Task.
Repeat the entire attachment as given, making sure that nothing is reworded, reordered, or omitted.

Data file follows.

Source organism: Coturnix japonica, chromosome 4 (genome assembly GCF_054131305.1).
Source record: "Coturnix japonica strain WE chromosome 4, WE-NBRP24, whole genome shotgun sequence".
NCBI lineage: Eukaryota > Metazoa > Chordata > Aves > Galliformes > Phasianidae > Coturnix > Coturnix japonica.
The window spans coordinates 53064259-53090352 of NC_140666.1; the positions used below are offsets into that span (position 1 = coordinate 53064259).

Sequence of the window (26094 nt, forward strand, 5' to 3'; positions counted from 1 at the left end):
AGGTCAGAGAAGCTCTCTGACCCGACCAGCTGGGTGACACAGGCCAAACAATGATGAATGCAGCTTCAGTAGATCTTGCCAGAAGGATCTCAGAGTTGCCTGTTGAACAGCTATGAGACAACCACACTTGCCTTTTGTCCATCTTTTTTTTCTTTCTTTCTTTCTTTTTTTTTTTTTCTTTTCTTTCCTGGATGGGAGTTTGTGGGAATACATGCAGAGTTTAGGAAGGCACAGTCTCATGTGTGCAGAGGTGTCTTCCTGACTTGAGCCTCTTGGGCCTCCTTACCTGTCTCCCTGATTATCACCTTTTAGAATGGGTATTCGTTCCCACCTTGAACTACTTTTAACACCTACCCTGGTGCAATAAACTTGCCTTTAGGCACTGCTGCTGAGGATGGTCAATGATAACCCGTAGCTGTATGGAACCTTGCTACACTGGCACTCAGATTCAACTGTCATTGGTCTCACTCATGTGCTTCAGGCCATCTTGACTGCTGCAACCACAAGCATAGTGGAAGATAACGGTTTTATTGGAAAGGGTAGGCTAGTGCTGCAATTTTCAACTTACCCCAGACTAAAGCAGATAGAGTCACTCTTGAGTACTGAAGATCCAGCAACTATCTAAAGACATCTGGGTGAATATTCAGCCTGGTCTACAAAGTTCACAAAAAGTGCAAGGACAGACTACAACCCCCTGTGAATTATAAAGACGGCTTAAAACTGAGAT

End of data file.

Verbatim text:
Source organism: Coturnix japonica, chromosome 4 (genome assembly GCF_054131305.1).
Source record: "Coturnix japonica strain WE chromosome 4, WE-NBRP24, whole genome shotgun sequence".
NCBI lineage: Eukaryota > Metazoa > Chordata > Aves > Galliformes > Phasianidae > Coturnix > Coturnix japonica.
The window spans coordinates 53064259-53090352 of NC_140666.1; the positions used below are offsets into that span (position 1 = coordinate 53064259).

Sequence of the window (26094 nt, forward strand, 5' to 3'; positions counted from 1 at the left end):
AGGTCAGAGAAGCTCTCTGACCCGACCAGCTGGGTGACACAGGCCAAACAATGATGAATGCAGCTTCAGTAGATCTTGCCAGAAGGATCTCAGAGTTGCCTGTTGAACAGCTATGAGACAACCACACTTGCCTTTTGTCCATCTTTTTTTTCTTTCTTTCTTTCTTTTTTTTTTTTTCTTTTCTTTCCTGGATGGGAGTTTGTGGGAATACATGCAGAGTTTAGGAAGGCACAGTCTCATGTGTGCAGAGGTGTCTTCCTGACTTGAGCCTCTTGGGCCTCCTTACCTGTCTCCCTGATTATCACCTTTTAGAATGGGTATTCGTTCCCACCTTGAACTACTTTTAACACCTACCCTGGTGCAATAAACTTGCCTTTAGGCACTGCTGCTGAGGATGGTCAATGATAACCCGTAGCTGTATGGAACCTTGCTACACTGGCACTCAGATTCAACTGTCATTGGTCTCACTCATGTGCTTCAGGCCATCTTGACTGCTGCAACCACAAGCATAGTGGAAGATAACGGTTTTATTGGAAAGGGTAGGCTAGTGCTGCAATTTTCAACTTACCCCAGACTAAAGCAGATAGAGTCACTCTTGAGTACTGAAGATCCAGCAACTATCTAAAGACATCTGGGTGAATATTCAGCCTGGTCTACAAAGTTCACAAAAAGTGCAAGGACAGACTACAACCCCCTGTGAATTATAAAGACGGCTTAAAACTGAGAT